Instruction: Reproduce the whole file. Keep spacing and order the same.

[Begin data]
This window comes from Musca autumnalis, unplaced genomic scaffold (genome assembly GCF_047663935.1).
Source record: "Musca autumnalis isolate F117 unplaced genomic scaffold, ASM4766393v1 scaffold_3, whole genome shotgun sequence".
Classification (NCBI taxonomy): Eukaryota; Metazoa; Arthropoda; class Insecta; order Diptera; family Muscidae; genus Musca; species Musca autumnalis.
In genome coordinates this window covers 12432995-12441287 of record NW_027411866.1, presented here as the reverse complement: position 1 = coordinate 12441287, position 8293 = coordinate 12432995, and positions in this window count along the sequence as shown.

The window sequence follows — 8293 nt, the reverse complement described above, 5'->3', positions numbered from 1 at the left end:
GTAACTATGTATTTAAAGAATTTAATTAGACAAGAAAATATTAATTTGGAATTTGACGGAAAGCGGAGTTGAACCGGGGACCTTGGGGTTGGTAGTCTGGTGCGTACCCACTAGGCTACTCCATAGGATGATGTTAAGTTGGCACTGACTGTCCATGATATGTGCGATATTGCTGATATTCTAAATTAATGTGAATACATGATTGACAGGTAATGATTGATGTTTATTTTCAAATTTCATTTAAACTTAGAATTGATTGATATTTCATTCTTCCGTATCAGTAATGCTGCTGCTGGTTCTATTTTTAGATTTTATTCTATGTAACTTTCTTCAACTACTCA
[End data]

This window comes from Musca autumnalis, unplaced genomic scaffold (genome assembly GCF_047663935.1).
Source record: "Musca autumnalis isolate F117 unplaced genomic scaffold, ASM4766393v1 scaffold_3, whole genome shotgun sequence".
Classification (NCBI taxonomy): Eukaryota; Metazoa; Arthropoda; class Insecta; order Diptera; family Muscidae; genus Musca; species Musca autumnalis.
In genome coordinates this window covers 12432995-12441287 of record NW_027411866.1, presented here as the reverse complement: position 1 = coordinate 12441287, position 8293 = coordinate 12432995, and positions in this window count along the sequence as shown.

The window sequence follows — 8293 nt, the reverse complement described above, 5'->3', positions numbered from 1 at the left end:
GTAACTATGTATTTAAAGAATTTAATTAGACAAGAAAATATTAATTTGGAATTTGACGGAAAGCGGAGTTGAACCGGGGACCTTGGGGTTGGTAGTCTGGTGCGTACCCACTAGGCTACTCCATAGGATGATGTTAAGTTGGCACTGACTGTCCATGATATGTGCGATATTGCTGATATTCTAAATTAATGTGAATACATGATTGACAGGTAATGATTGATGTTTATTTTCAAATTTCATTTAAACTTAGAATTGATTGATATTTCATTCTTCCGTATCAGTAATGCTGCTGCTGGTTCTATTTTTAGATTTTATTCTATGTAACTTTCTTCAACTACTCA